• Applicant Tracking System software is logical but not reasonable. I’ve had to learn when to edit the job description down to only the most important keywords (almost always). Since the software will be applying rules, not reason, you sometimes have to step in and apply kind of a “reasonable person” test and take your best guess at whether a term is a “required” term, a “preferred” term, or just some word that was stuck in there. This requires using the tool, seeing what the tool is not finding, and then going back to read the position description in context. Sometimes the tool is looking for a more complex word where you may have used a simpler one. Work-around: When this happens, you can change the word on your resume to the exact one being sought, or you can edit the job description in the tool to search for the simpler word instead, and hope that it won’t count against you in an actual application process.
  • Repeating yourself is a good thing. One thing I used to do when writing resumes was switch up wording here and there, because I played similar roles across different jobs. I didn’t want to bore the reader by seeming repetitive. Throw that idea out the window! Applicant Tracking  Systems, like search engines, score documents higher based on keyword density. So if you are applying to be an academic advisor, for example, don’t put in one bullet that you “advised” students and in another bullet that you “assisted” students. If you “advised” them here and “advised” them there, then maybe you can “advise” them anywhere.  Work-around: Use the word they are looking for whenever it applies, and you will get better results than going for variety.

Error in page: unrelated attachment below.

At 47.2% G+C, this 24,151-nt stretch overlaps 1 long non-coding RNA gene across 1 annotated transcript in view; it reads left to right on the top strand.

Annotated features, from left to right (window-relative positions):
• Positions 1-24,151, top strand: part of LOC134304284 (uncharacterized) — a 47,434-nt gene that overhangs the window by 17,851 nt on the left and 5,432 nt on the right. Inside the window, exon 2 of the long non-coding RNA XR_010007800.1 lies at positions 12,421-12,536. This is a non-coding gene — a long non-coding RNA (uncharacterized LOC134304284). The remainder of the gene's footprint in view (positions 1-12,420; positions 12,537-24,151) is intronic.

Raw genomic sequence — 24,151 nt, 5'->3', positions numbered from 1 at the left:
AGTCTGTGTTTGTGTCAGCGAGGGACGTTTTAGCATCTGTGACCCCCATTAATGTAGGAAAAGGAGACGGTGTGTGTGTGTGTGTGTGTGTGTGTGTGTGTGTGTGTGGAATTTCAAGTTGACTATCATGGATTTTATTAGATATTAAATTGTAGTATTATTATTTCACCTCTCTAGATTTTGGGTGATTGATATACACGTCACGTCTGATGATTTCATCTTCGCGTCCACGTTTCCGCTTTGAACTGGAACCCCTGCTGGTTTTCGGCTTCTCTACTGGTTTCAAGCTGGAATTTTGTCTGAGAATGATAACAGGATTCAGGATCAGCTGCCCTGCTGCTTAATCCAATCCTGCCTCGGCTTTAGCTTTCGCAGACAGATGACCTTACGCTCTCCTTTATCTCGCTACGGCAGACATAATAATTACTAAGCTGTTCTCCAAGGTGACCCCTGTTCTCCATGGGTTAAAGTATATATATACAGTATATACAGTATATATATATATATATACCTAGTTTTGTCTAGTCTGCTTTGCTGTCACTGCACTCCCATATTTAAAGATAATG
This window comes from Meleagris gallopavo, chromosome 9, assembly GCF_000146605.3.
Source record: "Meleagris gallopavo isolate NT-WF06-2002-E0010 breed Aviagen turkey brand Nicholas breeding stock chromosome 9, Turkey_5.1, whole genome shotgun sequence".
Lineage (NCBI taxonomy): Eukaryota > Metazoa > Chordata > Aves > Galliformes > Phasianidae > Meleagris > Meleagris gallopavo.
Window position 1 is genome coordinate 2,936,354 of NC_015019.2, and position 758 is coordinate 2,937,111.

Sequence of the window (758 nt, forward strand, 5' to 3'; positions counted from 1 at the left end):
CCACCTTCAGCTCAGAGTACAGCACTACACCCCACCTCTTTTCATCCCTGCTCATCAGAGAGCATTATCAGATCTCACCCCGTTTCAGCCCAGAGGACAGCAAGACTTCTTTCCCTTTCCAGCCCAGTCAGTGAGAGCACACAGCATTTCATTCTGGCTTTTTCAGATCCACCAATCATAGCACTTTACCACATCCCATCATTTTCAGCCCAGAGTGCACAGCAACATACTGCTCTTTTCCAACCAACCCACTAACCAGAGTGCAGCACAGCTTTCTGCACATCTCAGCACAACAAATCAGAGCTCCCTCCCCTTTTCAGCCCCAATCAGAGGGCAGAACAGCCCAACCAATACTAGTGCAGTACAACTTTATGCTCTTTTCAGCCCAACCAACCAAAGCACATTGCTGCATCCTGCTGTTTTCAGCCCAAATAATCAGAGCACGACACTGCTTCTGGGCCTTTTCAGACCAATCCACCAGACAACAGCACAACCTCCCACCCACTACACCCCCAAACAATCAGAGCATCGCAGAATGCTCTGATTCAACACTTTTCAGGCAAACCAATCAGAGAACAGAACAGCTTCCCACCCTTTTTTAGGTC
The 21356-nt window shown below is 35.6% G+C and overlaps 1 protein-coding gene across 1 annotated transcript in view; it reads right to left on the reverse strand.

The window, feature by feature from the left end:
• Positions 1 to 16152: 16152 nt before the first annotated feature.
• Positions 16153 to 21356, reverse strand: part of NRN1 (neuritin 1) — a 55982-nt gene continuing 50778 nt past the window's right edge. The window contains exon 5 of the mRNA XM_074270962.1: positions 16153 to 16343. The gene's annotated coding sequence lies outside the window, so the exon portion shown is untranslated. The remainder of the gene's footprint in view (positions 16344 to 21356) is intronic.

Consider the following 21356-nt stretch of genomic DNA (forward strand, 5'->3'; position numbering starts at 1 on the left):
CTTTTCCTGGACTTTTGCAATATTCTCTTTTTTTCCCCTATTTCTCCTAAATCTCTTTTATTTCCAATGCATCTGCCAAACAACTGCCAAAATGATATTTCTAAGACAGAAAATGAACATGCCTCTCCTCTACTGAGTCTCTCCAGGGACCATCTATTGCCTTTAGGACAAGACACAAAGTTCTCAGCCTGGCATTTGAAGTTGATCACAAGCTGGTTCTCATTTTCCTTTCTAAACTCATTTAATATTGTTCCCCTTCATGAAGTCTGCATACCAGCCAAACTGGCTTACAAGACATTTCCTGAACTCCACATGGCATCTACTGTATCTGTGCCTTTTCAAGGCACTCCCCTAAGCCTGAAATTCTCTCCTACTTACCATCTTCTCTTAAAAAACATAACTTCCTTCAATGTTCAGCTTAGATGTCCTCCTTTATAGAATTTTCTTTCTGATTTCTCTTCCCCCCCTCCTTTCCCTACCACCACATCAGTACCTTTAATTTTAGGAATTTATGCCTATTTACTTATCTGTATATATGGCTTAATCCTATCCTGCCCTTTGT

• Inconsistent formatting will confuse the software. Applicant Tracking Systems will parse information out of sections of your document, by looking for words commonly used in Headings, or words that seem to be headings (For example, single words in all capital letters or underlined and set apart from other information.) The ATS may find a blank line and interpret it as a section break. One area where I see this often is in the “Education” section. Let’s say that you have an advanced degree and wrote a thesis, so you list it under the graduate degree, maybe inset by a tab. Then you list your bachelor’s degree but do not have a parallel section there. Even worse, you have more than one graduate degree and you list your thesis the same way for both. I’ve seen the ATS get confused and start mismatching degrees to institutions and dates, and I’ve seen it think that the thesis was a separate degree and note it as missing dates and the issuing institution. Work-around: Tweak the format within each section and eliminate any extra line breaks, until the ATS at least records the correct degrees, dates and institutions, even if it lists some of the other information as “additional education.” Or you can move your thesis information into a “publications” or “research” section.
  • Where (and how) you list skills matters to the Applicant Tracking System. If you have many skills that you would like to list, you may be tempted to use a table. It’s a legitimate way to get a lot of information into a document. But there are legitimate reasons to list your skills in bullets, under specific positions. First, it helps in interpreting your skills in context. Second, many ATS systems give credit for one year of experience for each mention of a skill in a skills list, but will estimate length of experience listed in position-related bullets by looking at the dates you were in a position. They can tally up skills mentioned under multiple positions, and give a much better approximation of your experience. Work-around: Put skills in position-related bullets whenever possible.  Some ATS systems are confused by table formatting, and will skip tables altogether, which means that whatever you listed in the skipped table won’t count toward your potential match score. Work-around: If you use a skills list, do not use the “table” function in Word. Use the columns setting instead, or make columns using the tabs.